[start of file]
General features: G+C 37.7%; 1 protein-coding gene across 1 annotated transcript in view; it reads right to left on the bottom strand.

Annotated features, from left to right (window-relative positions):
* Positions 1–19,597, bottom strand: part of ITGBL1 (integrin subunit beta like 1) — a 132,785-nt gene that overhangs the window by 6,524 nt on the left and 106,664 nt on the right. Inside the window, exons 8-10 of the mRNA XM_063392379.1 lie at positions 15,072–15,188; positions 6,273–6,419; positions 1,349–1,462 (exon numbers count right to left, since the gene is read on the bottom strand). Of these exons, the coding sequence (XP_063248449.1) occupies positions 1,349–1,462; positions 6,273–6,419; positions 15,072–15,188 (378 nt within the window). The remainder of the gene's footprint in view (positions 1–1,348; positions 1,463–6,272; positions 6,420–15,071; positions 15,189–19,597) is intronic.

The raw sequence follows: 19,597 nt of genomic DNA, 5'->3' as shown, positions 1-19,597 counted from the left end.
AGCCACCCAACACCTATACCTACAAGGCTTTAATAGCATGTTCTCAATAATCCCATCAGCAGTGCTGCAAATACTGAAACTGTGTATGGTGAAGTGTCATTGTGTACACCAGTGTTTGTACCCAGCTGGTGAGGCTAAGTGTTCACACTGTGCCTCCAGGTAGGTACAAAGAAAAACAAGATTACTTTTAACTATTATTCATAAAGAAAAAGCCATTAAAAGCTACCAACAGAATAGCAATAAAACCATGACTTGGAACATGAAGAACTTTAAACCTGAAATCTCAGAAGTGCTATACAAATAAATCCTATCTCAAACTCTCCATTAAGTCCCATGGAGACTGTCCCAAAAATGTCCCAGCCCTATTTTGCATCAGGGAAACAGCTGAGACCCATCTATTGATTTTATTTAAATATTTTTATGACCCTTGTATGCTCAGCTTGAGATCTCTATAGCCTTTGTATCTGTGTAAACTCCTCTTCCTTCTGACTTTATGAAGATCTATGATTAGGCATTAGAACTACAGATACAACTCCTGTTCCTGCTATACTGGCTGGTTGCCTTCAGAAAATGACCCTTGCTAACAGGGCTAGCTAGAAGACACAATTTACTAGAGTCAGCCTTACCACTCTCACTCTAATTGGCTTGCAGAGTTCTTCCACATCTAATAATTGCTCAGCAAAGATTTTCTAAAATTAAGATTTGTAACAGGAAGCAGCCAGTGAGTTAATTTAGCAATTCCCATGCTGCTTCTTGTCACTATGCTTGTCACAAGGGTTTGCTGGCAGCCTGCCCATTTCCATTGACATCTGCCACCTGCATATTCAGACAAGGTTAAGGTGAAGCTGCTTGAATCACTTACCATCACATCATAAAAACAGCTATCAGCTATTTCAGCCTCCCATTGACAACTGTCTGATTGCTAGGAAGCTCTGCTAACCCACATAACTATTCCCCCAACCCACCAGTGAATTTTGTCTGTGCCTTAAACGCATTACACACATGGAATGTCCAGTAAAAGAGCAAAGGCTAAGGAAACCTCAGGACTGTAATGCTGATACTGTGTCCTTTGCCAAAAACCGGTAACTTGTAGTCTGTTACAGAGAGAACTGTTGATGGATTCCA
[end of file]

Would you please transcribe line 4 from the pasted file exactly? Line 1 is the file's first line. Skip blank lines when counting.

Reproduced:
The raw sequence follows: 19,597 nt of genomic DNA, 5'->3' as shown, positions 1-19,597 counted from the left end.